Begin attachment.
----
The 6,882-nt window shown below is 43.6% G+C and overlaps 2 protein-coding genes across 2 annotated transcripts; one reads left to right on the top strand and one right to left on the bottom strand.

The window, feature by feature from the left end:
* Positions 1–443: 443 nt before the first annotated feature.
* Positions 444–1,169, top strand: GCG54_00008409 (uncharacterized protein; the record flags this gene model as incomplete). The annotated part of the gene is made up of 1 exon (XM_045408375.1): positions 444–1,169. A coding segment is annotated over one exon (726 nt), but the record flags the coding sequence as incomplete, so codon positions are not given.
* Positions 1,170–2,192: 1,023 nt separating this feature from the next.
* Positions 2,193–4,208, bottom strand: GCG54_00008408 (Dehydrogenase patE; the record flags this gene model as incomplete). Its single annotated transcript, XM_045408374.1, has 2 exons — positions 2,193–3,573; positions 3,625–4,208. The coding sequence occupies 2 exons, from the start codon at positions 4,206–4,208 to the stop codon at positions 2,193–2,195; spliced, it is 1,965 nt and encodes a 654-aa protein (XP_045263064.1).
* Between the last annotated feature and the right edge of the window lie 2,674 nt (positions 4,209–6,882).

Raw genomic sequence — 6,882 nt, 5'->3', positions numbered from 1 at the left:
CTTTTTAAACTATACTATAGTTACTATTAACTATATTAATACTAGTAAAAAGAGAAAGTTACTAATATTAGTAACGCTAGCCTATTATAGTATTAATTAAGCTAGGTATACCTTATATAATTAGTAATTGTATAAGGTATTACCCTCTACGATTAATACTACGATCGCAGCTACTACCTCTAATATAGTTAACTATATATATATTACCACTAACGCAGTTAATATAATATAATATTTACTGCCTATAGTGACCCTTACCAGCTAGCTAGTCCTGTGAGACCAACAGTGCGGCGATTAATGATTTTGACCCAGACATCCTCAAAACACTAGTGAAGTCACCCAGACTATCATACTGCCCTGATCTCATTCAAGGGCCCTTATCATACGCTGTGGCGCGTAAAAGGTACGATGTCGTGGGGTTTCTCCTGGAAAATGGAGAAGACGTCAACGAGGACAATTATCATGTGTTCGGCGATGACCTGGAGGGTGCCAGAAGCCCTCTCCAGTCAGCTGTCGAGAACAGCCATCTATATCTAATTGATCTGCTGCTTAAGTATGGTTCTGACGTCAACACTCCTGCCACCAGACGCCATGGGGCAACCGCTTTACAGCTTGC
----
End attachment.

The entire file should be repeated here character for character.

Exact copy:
The 6,882-nt window shown below is 43.6% G+C and overlaps 2 protein-coding genes across 2 annotated transcripts; one reads left to right on the top strand and one right to left on the bottom strand.

The window, feature by feature from the left end:
* Positions 1–443: 443 nt before the first annotated feature.
* Positions 444–1,169, top strand: GCG54_00008409 (uncharacterized protein; the record flags this gene model as incomplete). The annotated part of the gene is made up of 1 exon (XM_045408375.1): positions 444–1,169. A coding segment is annotated over one exon (726 nt), but the record flags the coding sequence as incomplete, so codon positions are not given.
* Positions 1,170–2,192: 1,023 nt separating this feature from the next.
* Positions 2,193–4,208, bottom strand: GCG54_00008408 (Dehydrogenase patE; the record flags this gene model as incomplete). Its single annotated transcript, XM_045408374.1, has 2 exons — positions 2,193–3,573; positions 3,625–4,208. The coding sequence occupies 2 exons, from the start codon at positions 4,206–4,208 to the stop codon at positions 2,193–2,195; spliced, it is 1,965 nt and encodes a 654-aa protein (XP_045263064.1).
* Between the last annotated feature and the right edge of the window lie 2,674 nt (positions 4,209–6,882).

Raw genomic sequence — 6,882 nt, 5'->3', positions numbered from 1 at the left:
CTTTTTAAACTATACTATAGTTACTATTAACTATATTAATACTAGTAAAAAGAGAAAGTTACTAATATTAGTAACGCTAGCCTATTATAGTATTAATTAAGCTAGGTATACCTTATATAATTAGTAATTGTATAAGGTATTACCCTCTACGATTAATACTACGATCGCAGCTACTACCTCTAATATAGTTAACTATATATATATTACCACTAACGCAGTTAATATAATATAATATTTACTGCCTATAGTGACCCTTACCAGCTAGCTAGTCCTGTGAGACCAACAGTGCGGCGATTAATGATTTTGACCCAGACATCCTCAAAACACTAGTGAAGTCACCCAGACTATCATACTGCCCTGATCTCATTCAAGGGCCCTTATCATACGCTGTGGCGCGTAAAAGGTACGATGTCGTGGGGTTTCTCCTGGAAAATGGAGAAGACGTCAACGAGGACAATTATCATGTGTTCGGCGATGACCTGGAGGGTGCCAGAAGCCCTCTCCAGTCAGCTGTCGAGAACAGCCATCTATATCTAATTGATCTGCTGCTTAAGTATGGTTCTGACGTCAACACTCCTGCCACCAGACGCCATGGGGCAACCGCTTTACAGCTTGC